Next up, in [issue number] 35, is the frequently irritating J.T. McIntosh, whose “200 Years to Christmas” (which later became half of an Ace Double, under the same title) is, to my taste, typically bland and implausible.
    Two centuries along in a 400-year generation-starship voyage, a social cycle has been established: the Militarist Age is followed by the Freedom Phase, the Golden Age of Art, the Dark Age, Know-More, the Gay Phase, and Revival. The story starts at a pretty wild party, by the standards of 1959. But the Gay Phase is about over, and we see Revival start, first as a voluntary movement, then as a compulsory Puritan social order, which lasts until a couple of people are sentenced to death for fornication. Everybody’s had enough, and Revival falls apart in the face of a rather mild rebellion. This all takes about four years, as I read the story’s chronology. That seems to be part of the point. McIntosh declares at the end that the ship-dwellers “were compressing five thousand years of change into four hundred years. They couldn’t help it.”
    And why are they doing this? “There could be no end to the swinging of the pendulum.” This of course explains nothing and to my mind is even more ridiculous than Asimov’s Psychohistory.

    • No worries re-spoilers. I rarely read something not knowing at least a bit about what happens. But yes, I don’t expect great things from a McIntosh novel. It’s all part of the project to read all the the stories published in this era.

      I have, of course, identified and written about some spectacular ones.

    • I agree. I have not read any of her work. This is not considered her best work so this might not be where to start. However, I tried read a few lesser known works first before diving into the “best.”

  2. I think John’s review of 200 YEARS TO CHRISTMAS is more or less in line with my views, except that I can tolerate McIntosh’s blandness rather more than John. But, yes, the Eternal Cycle stuff is pure B. S. I’d rather see Generation Ship stories that posit new and different societies due to the unusual environment.

    But McIntosh, to my taste, was usually oddly readable, even as one noticed the thinness of the background, and the implausibility.

    Pat Murphy has done some very nice work, but I confess I don’t even remember hearing about THE SHADOW HUNTER. And the only Neville story I’ve read from that collection is “Hunt the Hunter”, which is decent stuff. Neville was a good and somewhat underrated writer. The only Vidal novel I’ve read is MYRA BRECKENRIDGE, though I do remember noticing MESSIAH back in the day.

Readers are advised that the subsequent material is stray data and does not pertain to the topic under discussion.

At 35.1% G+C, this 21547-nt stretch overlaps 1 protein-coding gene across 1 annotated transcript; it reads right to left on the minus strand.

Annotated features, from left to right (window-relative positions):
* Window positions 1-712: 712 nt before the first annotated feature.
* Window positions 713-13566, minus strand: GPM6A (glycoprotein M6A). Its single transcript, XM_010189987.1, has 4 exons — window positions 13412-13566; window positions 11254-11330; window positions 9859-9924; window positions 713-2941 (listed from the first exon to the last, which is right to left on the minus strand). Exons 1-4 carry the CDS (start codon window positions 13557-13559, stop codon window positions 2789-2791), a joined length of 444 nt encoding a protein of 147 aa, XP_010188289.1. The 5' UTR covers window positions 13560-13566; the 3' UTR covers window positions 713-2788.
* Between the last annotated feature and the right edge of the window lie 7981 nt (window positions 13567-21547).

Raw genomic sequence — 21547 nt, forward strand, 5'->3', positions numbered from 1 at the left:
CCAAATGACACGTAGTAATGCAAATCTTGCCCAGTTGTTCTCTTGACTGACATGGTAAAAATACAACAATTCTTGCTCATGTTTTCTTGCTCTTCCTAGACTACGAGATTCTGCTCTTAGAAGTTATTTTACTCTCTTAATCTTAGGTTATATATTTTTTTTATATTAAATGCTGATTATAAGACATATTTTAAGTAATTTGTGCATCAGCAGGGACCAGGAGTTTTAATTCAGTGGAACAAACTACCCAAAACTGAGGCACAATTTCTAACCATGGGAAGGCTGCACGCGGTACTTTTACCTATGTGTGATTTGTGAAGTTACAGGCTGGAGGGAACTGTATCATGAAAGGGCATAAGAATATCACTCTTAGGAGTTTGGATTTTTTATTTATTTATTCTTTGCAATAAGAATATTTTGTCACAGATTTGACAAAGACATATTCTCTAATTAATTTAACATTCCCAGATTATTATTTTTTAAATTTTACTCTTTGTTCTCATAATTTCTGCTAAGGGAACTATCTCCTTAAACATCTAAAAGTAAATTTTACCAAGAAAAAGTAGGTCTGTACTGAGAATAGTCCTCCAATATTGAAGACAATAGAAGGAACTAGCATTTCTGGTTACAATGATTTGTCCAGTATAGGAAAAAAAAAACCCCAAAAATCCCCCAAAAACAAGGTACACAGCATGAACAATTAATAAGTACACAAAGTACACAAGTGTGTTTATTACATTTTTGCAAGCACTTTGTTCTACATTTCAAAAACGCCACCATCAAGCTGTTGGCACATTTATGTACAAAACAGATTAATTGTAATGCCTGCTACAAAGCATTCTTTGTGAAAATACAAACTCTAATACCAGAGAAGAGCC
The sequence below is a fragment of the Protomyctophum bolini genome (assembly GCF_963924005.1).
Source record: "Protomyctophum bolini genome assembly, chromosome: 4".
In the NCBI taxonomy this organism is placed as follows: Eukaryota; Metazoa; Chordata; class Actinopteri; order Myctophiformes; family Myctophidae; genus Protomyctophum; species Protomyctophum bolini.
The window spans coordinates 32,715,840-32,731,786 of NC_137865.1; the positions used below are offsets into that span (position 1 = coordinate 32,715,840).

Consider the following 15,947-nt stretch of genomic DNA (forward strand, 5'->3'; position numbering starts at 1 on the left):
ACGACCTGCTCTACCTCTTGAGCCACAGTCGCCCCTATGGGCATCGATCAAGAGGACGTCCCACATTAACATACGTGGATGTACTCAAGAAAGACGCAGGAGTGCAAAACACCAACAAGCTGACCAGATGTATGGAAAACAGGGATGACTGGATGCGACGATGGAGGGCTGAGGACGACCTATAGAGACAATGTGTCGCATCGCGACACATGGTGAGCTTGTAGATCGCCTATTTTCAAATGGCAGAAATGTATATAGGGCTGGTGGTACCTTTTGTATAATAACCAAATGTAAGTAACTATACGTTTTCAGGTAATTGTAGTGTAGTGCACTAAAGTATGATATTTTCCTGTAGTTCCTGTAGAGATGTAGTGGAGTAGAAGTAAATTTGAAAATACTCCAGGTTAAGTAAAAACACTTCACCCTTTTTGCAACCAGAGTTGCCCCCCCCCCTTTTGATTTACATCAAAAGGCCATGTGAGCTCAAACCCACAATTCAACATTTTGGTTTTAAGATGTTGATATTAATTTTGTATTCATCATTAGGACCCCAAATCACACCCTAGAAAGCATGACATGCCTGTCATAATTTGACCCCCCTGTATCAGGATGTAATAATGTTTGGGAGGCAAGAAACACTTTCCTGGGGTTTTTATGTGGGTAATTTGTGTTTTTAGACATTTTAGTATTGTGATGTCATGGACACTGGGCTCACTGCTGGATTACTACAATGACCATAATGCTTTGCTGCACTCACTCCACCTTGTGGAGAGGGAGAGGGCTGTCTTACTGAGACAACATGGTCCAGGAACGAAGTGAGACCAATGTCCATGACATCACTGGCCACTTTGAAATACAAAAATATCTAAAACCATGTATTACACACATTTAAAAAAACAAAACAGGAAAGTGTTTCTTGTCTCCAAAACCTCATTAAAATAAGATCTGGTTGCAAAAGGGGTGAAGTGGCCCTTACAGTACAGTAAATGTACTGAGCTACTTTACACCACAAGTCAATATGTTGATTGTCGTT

• I’m always fascinated in how the idea/conception of history operates in science fiction. My actual area of focus was historiography (the study of history writing and historical rhetoric).

      But yes, I know what I’m getting into if I give it a read!

      From what I’ve read so far I also describe Neville as an underrated author. I know Malzberg had kind words for his work.

      What is your favorite Pat Murphy? M’s Winding Path–who left a comment–is also intrigued by her work and might want to track one down that doesn’t fall within my rather more restrictive chronological restrictions — hah.

      • The most celebrated novels by Pat Murphy are surely THE CITY, NOT LONG AFTER and THE FALLING WOMAN. (And the story “Rachel in Love”, which is excellent.) But may favorite by her — sheerly enjoyable books — are the Max Merriwell trilogy: THERE AND BACK AGAIN, WILD ANGEL, and THROUGH TIME AND SPACE WITH MAX MERRIWELL.

        Alas, THERE AND BACK AGAIN is hard to find, because the Tolkien estate got pretty evil about it.

  3. MESSIAH is rather good, in my opinion.

    I’ve read it twice: once back in the 1970s when I came to the US as a kid and read most of Vidal — then very much a going concern, of course, getting into fights with Norman Mailer on TV and so forth — and then recently, like a couple of months ago, because I wanted to see how Vidal managed to sell what is, on the face of it, a tricky concept to sell. (Essentially, I guess, that people –or at any rate, Americans — are so conformist that they’ll all flock to join a death-worshipping religion which valorizes mass suicide, so that religion then dominates US society for generations.)

    When I re-read MESSIAH, I found it was highly achieved in some scenes — often the critical ones, depicting the difficult stuff — and good all through. The tone of the writing reminded me a little of some of Gene Wolfe’s older stuff, since the novel is told in 1st person POV by a narrator who’s very old and in exile from the US in Egypt, and who’s recounting the events of the religion’s formation as a far from disinterested participant since he was declared a heretic.